Researchers knew that this early training does take place in the thymus, but the precise teaching tools the gland uses have eluded them.
A molecular explanation for a centuries-old observation
Until the mid-1900s, the thymus provoked little scientific interest because it was deemed vestigial, Michelson said. But as far back as the mid-1800s—well before scientists knew what the thymus does or that an adaptive immune system existed—biologists had already noticed cells in the thymus that looked out of place. Peering into their microscopes throughout the decades, they saw cells that looked like they came from muscle, intestine, and skin. Yet, the thymus was none of the above. The observations made no sense.
The newly published research hearkens back to a very old finding and puts it into a whole new molecular context, Michelson said.
The study showed that these teacher cells, dubbed mimetic cells for their ability to mimic different tissues, work by co-opting various transcription factors—proteins that drive the expression of genes unique to specific tissues. When they do so, the mimetic cells effectively adopt the identities of tissues such as skin, lung, liver, or intestine. They then present themselves to immature T cells to teach them self-tolerance, the team’s experiments showed.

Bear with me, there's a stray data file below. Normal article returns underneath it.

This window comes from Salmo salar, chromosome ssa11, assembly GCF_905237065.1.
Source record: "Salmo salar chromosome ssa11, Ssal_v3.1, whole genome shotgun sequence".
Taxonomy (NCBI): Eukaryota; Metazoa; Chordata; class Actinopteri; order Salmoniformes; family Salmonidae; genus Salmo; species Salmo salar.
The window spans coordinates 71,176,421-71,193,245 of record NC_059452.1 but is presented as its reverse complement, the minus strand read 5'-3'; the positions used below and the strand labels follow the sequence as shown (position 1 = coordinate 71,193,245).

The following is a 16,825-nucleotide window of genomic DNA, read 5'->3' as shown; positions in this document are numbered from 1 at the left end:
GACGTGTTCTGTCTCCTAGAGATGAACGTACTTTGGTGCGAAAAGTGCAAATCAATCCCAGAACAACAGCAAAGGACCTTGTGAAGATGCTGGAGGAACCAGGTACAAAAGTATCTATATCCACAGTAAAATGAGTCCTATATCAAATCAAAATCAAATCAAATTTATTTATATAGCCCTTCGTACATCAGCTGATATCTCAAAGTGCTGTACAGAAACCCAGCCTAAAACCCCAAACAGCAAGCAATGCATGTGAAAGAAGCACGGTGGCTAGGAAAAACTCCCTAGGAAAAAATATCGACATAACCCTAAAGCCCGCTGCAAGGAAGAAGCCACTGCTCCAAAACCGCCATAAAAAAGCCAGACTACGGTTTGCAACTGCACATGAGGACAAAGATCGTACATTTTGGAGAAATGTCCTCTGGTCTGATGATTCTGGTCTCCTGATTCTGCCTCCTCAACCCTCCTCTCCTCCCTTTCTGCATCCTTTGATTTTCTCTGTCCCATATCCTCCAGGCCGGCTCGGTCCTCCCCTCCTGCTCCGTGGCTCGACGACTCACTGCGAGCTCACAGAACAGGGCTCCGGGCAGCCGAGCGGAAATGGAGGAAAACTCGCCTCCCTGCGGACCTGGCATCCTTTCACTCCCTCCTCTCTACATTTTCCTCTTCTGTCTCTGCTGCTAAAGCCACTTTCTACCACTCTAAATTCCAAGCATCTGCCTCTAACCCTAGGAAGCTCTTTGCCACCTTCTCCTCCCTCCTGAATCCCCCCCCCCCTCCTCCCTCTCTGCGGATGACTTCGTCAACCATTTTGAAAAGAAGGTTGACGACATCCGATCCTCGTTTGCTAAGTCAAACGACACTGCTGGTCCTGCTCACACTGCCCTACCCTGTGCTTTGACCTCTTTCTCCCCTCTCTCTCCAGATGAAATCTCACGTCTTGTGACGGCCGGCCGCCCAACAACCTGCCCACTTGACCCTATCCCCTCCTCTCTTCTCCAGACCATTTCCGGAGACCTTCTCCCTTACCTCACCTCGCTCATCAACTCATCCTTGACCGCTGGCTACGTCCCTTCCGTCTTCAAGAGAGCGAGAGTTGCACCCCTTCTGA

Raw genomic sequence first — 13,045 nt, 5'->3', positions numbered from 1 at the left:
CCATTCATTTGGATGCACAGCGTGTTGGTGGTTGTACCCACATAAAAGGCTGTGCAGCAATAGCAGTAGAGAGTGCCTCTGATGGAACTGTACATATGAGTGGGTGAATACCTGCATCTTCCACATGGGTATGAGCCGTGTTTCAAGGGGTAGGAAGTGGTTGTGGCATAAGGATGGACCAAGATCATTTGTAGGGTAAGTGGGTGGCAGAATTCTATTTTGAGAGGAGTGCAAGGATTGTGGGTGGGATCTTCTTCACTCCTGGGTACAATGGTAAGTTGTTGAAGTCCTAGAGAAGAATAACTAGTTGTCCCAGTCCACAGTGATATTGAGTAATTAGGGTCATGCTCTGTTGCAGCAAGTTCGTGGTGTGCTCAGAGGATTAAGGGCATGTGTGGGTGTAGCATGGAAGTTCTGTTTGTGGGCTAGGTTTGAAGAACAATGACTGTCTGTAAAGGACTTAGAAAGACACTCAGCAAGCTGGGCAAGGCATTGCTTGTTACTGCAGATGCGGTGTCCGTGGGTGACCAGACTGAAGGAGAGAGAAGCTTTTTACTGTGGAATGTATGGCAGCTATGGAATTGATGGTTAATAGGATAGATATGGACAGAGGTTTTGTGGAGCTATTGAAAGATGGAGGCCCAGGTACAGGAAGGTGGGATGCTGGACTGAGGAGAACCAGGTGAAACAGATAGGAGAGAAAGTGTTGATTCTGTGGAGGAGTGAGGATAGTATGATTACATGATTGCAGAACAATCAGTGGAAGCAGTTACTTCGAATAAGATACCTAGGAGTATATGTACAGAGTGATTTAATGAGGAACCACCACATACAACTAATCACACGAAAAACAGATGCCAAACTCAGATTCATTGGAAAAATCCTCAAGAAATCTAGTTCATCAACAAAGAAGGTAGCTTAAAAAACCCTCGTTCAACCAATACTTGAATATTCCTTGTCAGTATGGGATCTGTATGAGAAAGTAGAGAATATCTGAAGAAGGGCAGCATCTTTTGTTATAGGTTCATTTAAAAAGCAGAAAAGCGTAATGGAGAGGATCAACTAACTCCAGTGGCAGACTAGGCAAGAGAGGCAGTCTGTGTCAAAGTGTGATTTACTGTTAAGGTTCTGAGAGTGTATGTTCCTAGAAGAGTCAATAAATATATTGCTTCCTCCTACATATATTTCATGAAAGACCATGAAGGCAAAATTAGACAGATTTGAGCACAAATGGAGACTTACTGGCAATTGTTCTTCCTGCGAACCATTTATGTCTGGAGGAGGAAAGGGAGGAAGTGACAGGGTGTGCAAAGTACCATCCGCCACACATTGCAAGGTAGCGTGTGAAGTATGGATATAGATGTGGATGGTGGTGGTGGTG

The work shows that T cells-in-training that mistakenly react against self-proteins either receive a command to self-destruct or get repurposed into other types of T cells that don’t kill but instead restrain other immune cells from attacking.
“The thymus says: This cell is autoreactive, we don’t want it in our repertoire, let’s get rid of it,” Michelson said.
Until now, the elimination of self-reactive T cells was thought to be regulated largely by a single protein called AIRE. The Mathis/Benoist lab was critical in elucidating the function of AIRE. Defects in this protein can lead to a serious immune syndrome characterized by the development of multiple types of autoimmune disorders.
Mathis and Michelson went into their current research seeking to map the molecular pathways involved in AIRE function. Instead, they found many cells in the thymus that did not express the AIRE protein but were still capable of adopting the identities of different tissue types. AIRE, the researchers realized, was only part of the story.
The researchers say the newly identified mimetic cells are likely to play a role in various autoimmune diseases associated with the tissue types they mimic, a hypothesis they plan to pursue.
“We think it’s an exciting discovery that may open up a whole new vision of how certain types of autoimmune diseases arise and, more broadly, of the origins of autoimmunity,” Mathis said.
The researchers said their next steps are to acquire an even deeper understanding of the molecular mechanisms that underlie T cell education, to study the association between individual mimetic cell types and T cell function and dysfunction, and to determine how the mechanism plays out in the human thymus.
Study co-authors included Koji Hase of Keio University, Tsuneyasu Kaisho of Wakayama Medical University, and Christophe Benoist of HMS.